For the first few weeks of 2001, John T. Chambers, the irrepressibly optimistic CEO of Cisco Systems Inc. (CSCO), thought the networking giant might neatly sidestep the tech wreck. Twice he had canvassed his top lieutenants, only to rebuff their advice that he lay off workers for the first time in the company's history. But on the evening of Mar. 8, 2001, Chambers landed in Silicon Valley shaken by what he had learned during a two-week business trip around the world. Customer after customer had told him they were slashing spending. Finally, he succumbed: It was time for a massive overhaul. He stayed up all night, hitting the treadmill for hours in his Los Altos Hills home. "I just ran and ran and ran, and thought through the alternatives," he says. At 4 a.m., he decided to call a meeting of his top managers for 6:30 that morning.
It would be a gut-wrenching session. An unusually downbeat Chambers huddled with his top execs and then O.K.'d 8,500 layoffs -- 18% of the payroll. "This is the toughest decision I've ever had to make," he said, according to one person who was in the room. At 9:30, he left to break the news to employees at his monthly breakfast with workers celebrating birthdays that month. "He had serious feelings of remorse, of 'what could I have done differently?"' says Peter Solvik, the company's former chief information officer. "For a year after that, he was somber."
How times have changed. On Nov. 5, when Cisco announced its quarterly results, Chambers was back to his ebullient self -- at one point jokingly asking a vice-president if he was sure he didn't want to raise his forecast in response to an analyst's question. His giddy mood spoke volumes, as did Cisco's results: The company's profits zoomed 76%, to $1.1 billion for the quarter, while sales hit $5.1 billion, the highest level since January, 2001. With orders on the upswing, Cisco said it expects to post 9% to 11% growth in the current quarter.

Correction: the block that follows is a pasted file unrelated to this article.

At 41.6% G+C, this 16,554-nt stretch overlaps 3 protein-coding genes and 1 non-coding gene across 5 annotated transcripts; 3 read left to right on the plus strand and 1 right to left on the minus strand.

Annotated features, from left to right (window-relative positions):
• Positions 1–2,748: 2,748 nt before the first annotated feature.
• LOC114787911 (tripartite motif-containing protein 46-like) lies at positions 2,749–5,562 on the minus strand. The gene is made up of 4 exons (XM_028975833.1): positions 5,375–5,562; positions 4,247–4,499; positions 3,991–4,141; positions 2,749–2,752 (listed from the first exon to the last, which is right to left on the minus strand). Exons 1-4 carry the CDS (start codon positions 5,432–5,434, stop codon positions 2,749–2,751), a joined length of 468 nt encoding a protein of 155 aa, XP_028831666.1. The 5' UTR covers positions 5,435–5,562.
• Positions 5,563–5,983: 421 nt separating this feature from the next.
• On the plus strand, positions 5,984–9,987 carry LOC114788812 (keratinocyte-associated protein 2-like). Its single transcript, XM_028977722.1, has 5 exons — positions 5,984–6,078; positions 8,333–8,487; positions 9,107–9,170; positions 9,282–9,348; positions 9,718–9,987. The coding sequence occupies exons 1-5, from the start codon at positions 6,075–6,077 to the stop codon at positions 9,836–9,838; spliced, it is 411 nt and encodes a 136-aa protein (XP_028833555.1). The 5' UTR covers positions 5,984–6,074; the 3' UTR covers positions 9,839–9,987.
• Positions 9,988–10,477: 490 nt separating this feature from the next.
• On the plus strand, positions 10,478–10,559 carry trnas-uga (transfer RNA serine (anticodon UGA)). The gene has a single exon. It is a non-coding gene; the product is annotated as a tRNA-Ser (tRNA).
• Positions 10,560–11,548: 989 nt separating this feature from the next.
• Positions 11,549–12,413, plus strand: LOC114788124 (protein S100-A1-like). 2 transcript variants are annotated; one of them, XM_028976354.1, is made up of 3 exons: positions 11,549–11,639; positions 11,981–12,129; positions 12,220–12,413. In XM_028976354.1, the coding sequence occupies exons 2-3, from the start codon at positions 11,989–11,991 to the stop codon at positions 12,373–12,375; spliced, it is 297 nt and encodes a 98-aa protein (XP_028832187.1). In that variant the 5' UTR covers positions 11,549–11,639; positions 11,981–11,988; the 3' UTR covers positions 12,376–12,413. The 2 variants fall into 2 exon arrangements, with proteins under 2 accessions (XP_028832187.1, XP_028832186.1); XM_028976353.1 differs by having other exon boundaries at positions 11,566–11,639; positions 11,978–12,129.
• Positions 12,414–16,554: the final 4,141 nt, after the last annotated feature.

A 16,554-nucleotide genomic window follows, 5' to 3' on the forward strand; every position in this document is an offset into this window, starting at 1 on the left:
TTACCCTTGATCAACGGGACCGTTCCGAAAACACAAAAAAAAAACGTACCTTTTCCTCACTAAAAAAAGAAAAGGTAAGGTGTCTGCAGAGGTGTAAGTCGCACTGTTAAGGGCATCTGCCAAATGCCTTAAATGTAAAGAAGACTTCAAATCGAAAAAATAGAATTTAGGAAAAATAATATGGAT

Cisco isn't just back in fighting trim -- it's stronger than ever. The company's share of the total $92 billion communications-equipment business has jumped to 16% from 10% in 2001, according to Synergy Research Group Inc. -- the biggest land grab in Cisco's history. While battered rivals Lucent Technologies (LU) and Nortel Networks (NT) are only now glimpsing black ink, Cisco is racking up record profits. It earned $3.6 billion in the most recent fiscal year, nearly a billion dollars more than its previous best in 2000. And with no long-term debt and $19.7 billion in cash and investments, Cisco's balance sheet is among the strongest in the tech industry. Says Chambers: "We've executed to the point that we have 100% of the industry's profits, 100% of the cash, and about 70% of the market cap."
Indeed, Cisco could be a case study of how a sullied highflier can use a slump not only to clean house but also to build a better foundation. While Chambers was late to recognize the worst tech downturn in history, once he realized it was no mere dip, he seized the moment to rethink every aspect of the company -- upending its operations, its priorities, even its culture.
Chambers replaced the chaos that went with growth at any cost with the order of a company managed for profits. Under a six-point plan, he imposed operating discipline on entrepreneurial staffers who had been too busy taking orders and cashing stock options to bother with efficiency, cost-cutting, or teamwork. Engineers who had been able to chase any idea willy-nilly suddenly had to work only on technologies approved by a newly appointed engineering czar. Midlevel managers with the authority to invest $10 million in a promising startup saw the open checkbook snapped shut. Execs encouraged to compete with one another found that teamwork would count for as much as 30% of their annual bonuses. And staffers who fueled Cisco's 73-company buying binge from 1993 to 2000 by scooping up any networking outfit with a shot at success were told they would be held personally accountable for a deal's financial results. "Process was a dirty word at Cisco, including for the CEO," admits Chambers.